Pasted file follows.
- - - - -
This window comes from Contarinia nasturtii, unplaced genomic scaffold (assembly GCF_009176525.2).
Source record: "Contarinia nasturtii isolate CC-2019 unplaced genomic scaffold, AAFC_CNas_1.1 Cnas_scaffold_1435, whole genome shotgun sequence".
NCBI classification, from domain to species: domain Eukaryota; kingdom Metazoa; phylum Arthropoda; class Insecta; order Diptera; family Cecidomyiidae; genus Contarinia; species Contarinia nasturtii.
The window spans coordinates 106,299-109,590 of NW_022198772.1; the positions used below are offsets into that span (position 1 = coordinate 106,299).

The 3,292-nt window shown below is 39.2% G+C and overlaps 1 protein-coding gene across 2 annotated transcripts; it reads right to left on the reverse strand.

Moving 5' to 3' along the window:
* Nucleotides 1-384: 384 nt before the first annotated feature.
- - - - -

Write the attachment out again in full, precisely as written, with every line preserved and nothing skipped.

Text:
This window comes from Contarinia nasturtii, unplaced genomic scaffold (assembly GCF_009176525.2).
Source record: "Contarinia nasturtii isolate CC-2019 unplaced genomic scaffold, AAFC_CNas_1.1 Cnas_scaffold_1435, whole genome shotgun sequence".
NCBI classification, from domain to species: domain Eukaryota; kingdom Metazoa; phylum Arthropoda; class Insecta; order Diptera; family Cecidomyiidae; genus Contarinia; species Contarinia nasturtii.
The window spans coordinates 106,299-109,590 of NW_022198772.1; the positions used below are offsets into that span (position 1 = coordinate 106,299).

The 3,292-nt window shown below is 39.2% G+C and overlaps 1 protein-coding gene across 2 annotated transcripts; it reads right to left on the reverse strand.

Moving 5' to 3' along the window:
* Nucleotides 1-384: 384 nt before the first annotated feature.